Half a million fake, identical anti-Net Neutrality comments were posted on the FCC's docket on killing Net Neutrality, using identities that appear to have been stolen from a voter registration breach.
The FCC says it will not discard these comments and Comcast is so desperate to stop people from finding out whether their identities were forged in one of the comments that it committed copyfraud to shut down a site that helped them do just that.
Fight for the Future continues to do excellent work on this, investigating the real identities (and views on Net Neutrality) of the people named in the comments. Their latest findings include the discovery that many of the alleged commenters are dead, and others firmly support Net Neutrality.
The text from the boilerplate fake comments appears to be drawn from a 2010 press release from a conservative, anti-net neutrality group called Center for Individual Freedom. Others suspect that the telecom lobby American Commitment, which used misleading emails to solicit nearly 2 million anti-net neutrality comments in 2014, may be behind the fraudulent comments.
In any case, the FCC hasn't yet suggested that it will conduct an investigation into the alleged astroturfing. In light of this hands off approach, fourteen victims of the fake comments signed a strongly worded letter to Pai calling for the chairman to disclose any information the agency has about the group behind these comments, launch an investigation into the legality of posting these comments, and notify everyone who may have been impacted by the attack.
Dead People Are Posting Anti-Net Neutrality Comments to the FCC Website [Daniel Oberhaus/Motherboard]
(Image: CGP Grey, CC-BY)
Helm is a startup making a $500 home gadget that replaces Gmail and Google Calendar, letting you control your own email and coordination; its founders have deep information security backgrounds, and plan to make money by charging an annual $100 management fee.
The FCC justified its Net Neutrality-killing order by claiming that comments it received showed strong public support for dismantling the rules that stop your ISP from deciding which parts of the internet you get to use; but it was widely reported that the comments in the Net Neutrality docket were flooded by bots that opposed […]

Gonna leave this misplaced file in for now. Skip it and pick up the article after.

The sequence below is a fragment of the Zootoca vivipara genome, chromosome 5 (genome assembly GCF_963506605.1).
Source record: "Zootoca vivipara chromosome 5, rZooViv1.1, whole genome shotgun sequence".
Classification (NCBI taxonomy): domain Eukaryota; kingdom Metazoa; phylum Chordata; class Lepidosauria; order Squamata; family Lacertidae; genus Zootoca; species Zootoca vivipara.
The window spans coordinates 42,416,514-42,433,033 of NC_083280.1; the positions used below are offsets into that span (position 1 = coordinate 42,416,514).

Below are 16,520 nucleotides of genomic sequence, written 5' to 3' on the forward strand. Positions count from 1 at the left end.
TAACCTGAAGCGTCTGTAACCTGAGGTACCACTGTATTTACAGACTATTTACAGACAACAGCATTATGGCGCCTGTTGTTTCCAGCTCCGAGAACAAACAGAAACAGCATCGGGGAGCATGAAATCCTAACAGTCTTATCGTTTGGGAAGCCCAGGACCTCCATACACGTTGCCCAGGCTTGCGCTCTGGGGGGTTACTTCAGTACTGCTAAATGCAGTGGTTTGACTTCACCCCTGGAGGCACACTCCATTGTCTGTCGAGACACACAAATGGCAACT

The Pew Center reports that there's been virtually no growth in US adoption of broadband, computers, mobile devices, or smart home devices for two years, and not just because of saturation: the top culprit is substandard, unavailable and/or overpriced broadband; also prominent is older peoples' fear of their own technological illiteracy. (via /.)
Speed reading isn’t just an innate skill possessed by a lucky few. Anyone can learn to speed read, and the benefits are endless. The brain can process more information than most people have time to soak up, but you can make that time now with the 2018 Award-Winning Speed Reading Bundle. The first half of […]
Sure, you could use the same old PowerPoint templates for your next business presentation. It’s not like you have bosses or investors to impress. Oh wait, you do? Time to augment that slideshow with Slideshop – the presentation tool that can individualize your pitch while saving you time. Compatible with PowerPoint, Keynote and Google Slides, […]
Multinational companies have used the no-nonsense methodologies of Six Sigma and Lean Six Sigma to oil a smooth-running operation for years. What is it? Six Sigma (and its offshoot, Lean Six Sigma) apply the principles of science to business, teaching managers to methodically target waste, maximize output and streamline the flow from producer to consumer. […]